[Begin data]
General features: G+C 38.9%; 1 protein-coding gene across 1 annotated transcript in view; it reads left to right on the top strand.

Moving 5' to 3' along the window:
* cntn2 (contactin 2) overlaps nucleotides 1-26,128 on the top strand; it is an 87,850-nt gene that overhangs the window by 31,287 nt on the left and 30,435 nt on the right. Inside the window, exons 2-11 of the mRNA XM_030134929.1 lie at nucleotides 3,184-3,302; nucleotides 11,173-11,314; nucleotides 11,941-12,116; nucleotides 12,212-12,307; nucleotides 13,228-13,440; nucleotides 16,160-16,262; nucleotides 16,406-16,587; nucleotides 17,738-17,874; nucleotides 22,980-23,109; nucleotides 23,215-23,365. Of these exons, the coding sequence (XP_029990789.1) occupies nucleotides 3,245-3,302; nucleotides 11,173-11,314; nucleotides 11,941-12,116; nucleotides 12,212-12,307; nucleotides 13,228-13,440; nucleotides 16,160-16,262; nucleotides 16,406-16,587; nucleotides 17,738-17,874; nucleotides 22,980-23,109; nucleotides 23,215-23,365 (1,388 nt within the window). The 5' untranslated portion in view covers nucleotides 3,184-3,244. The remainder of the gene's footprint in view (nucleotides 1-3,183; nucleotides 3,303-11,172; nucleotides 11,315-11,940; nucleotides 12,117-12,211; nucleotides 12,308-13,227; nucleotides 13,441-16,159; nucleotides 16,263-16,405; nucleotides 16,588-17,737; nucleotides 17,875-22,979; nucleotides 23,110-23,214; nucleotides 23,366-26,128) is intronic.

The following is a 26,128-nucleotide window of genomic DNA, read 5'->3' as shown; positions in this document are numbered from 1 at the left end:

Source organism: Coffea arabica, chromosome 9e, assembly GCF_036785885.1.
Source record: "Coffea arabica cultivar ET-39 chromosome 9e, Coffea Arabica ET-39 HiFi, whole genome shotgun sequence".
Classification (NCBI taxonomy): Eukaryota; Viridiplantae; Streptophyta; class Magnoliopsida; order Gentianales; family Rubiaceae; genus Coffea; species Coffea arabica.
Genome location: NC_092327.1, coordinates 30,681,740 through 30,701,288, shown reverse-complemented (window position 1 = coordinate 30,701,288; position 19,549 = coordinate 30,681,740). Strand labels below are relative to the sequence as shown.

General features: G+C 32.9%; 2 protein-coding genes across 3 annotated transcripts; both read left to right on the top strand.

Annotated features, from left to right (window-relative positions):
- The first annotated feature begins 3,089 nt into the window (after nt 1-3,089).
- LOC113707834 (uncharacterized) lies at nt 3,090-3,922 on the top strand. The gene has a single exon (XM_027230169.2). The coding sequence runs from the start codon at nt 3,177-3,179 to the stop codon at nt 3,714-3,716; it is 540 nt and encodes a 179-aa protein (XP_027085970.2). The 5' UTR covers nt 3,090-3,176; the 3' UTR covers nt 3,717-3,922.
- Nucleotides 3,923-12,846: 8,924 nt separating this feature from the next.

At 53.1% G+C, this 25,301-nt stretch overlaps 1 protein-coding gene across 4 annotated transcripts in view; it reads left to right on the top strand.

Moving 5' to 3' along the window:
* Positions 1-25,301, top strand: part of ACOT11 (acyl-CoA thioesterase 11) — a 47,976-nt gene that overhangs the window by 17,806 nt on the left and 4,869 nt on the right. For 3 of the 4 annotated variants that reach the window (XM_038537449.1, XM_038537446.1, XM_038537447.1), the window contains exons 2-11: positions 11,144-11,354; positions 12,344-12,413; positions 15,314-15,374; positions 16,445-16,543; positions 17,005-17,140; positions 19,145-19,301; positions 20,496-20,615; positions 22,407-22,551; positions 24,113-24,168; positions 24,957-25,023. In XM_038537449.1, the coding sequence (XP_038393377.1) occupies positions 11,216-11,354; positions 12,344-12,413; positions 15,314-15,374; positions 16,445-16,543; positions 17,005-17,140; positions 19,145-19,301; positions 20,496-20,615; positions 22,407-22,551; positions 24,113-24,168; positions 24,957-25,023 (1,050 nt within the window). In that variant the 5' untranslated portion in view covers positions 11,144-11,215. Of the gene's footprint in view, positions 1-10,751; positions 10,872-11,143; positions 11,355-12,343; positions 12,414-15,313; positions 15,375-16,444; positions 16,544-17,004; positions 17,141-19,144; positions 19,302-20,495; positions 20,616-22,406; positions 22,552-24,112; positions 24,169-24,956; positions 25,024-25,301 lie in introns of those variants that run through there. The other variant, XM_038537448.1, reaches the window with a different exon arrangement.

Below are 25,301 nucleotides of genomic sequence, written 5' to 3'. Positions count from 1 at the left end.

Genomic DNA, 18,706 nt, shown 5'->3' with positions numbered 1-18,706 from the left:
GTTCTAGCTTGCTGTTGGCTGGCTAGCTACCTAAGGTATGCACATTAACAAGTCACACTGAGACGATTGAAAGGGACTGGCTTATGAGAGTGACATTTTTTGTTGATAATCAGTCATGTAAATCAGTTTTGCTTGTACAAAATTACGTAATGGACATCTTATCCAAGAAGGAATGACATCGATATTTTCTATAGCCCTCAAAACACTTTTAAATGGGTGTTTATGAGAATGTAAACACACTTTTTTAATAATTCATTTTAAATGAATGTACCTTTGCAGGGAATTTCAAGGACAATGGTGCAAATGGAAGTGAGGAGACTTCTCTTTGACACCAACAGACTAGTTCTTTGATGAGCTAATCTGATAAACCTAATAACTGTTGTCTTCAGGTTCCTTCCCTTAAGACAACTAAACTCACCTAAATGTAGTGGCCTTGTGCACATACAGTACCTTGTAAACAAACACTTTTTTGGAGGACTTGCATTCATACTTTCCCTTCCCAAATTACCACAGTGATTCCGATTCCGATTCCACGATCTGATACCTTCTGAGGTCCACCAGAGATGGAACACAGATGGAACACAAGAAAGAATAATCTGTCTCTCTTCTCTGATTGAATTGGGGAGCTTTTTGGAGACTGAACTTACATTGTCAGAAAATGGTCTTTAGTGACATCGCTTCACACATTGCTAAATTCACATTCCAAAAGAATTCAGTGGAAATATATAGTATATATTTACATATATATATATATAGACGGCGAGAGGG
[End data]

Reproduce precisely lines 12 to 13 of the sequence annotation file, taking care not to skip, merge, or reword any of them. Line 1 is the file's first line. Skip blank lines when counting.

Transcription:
- LOC113707834 (uncharacterized) lies at nt 3,090-3,922 on the top strand. The gene has a single exon (XM_027230169.2). The coding sequence runs from the start codon at nt 3,177-3,179 to the stop codon at nt 3,714-3,716; it is 540 nt and encodes a 179-aa protein (XP_027085970.2). The 5' UTR covers nt 3,090-3,176; the 3' UTR covers nt 3,717-3,922.
- Nucleotides 3,923-12,846: 8,924 nt separating this feature from the next.